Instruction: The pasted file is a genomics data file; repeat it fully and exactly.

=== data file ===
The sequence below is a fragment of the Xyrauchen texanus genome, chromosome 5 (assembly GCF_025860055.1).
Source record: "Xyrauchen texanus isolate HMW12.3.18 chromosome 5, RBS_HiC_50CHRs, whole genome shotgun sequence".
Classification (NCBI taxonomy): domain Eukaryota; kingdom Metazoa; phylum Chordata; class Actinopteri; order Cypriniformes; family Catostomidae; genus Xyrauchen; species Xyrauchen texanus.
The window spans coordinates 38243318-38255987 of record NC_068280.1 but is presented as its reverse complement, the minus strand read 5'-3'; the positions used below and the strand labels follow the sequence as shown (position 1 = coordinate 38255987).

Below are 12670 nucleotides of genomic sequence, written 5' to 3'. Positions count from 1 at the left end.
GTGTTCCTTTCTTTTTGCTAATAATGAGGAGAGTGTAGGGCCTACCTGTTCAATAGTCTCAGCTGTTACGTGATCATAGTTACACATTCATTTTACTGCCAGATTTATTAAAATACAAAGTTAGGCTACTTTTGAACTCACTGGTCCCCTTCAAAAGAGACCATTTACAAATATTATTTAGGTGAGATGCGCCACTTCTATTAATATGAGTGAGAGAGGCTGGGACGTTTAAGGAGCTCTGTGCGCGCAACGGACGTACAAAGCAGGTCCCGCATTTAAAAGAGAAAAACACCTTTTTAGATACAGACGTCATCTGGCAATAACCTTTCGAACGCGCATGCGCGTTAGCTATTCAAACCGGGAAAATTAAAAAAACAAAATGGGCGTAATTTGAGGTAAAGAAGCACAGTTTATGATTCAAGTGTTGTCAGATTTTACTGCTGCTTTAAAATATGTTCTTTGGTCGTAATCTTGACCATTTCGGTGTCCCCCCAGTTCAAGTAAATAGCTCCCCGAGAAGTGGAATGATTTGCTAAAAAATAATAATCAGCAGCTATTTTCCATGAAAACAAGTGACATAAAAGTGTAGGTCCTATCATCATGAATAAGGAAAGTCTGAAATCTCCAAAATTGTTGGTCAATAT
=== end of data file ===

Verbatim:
The sequence below is a fragment of the Xyrauchen texanus genome, chromosome 5 (assembly GCF_025860055.1).
Source record: "Xyrauchen texanus isolate HMW12.3.18 chromosome 5, RBS_HiC_50CHRs, whole genome shotgun sequence".
Classification (NCBI taxonomy): domain Eukaryota; kingdom Metazoa; phylum Chordata; class Actinopteri; order Cypriniformes; family Catostomidae; genus Xyrauchen; species Xyrauchen texanus.
The window spans coordinates 38243318-38255987 of record NC_068280.1 but is presented as its reverse complement, the minus strand read 5'-3'; the positions used below and the strand labels follow the sequence as shown (position 1 = coordinate 38255987).

Below are 12670 nucleotides of genomic sequence, written 5' to 3'. Positions count from 1 at the left end.
GTGTTCCTTTCTTTTTGCTAATAATGAGGAGAGTGTAGGGCCTACCTGTTCAATAGTCTCAGCTGTTACGTGATCATAGTTACACATTCATTTTACTGCCAGATTTATTAAAATACAAAGTTAGGCTACTTTTGAACTCACTGGTCCCCTTCAAAAGAGACCATTTACAAATATTATTTAGGTGAGATGCGCCACTTCTATTAATATGAGTGAGAGAGGCTGGGACGTTTAAGGAGCTCTGTGCGCGCAACGGACGTACAAAGCAGGTCCCGCATTTAAAAGAGAAAAACACCTTTTTAGATACAGACGTCATCTGGCAATAACCTTTCGAACGCGCATGCGCGTTAGCTATTCAAACCGGGAAAATTAAAAAAACAAAATGGGCGTAATTTGAGGTAAAGAAGCACAGTTTATGATTCAAGTGTTGTCAGATTTTACTGCTGCTTTAAAATATGTTCTTTGGTCGTAATCTTGACCATTTCGGTGTCCCCCCAGTTCAAGTAAATAGCTCCCCGAGAAGTGGAATGATTTGCTAAAAAATAATAATCAGCAGCTATTTTCCATGAAAACAAGTGACATAAAAGTGTAGGTCCTATCATCATGAATAAGGAAAGTCTGAAATCTCCAAAATTGTTGGTCAATAT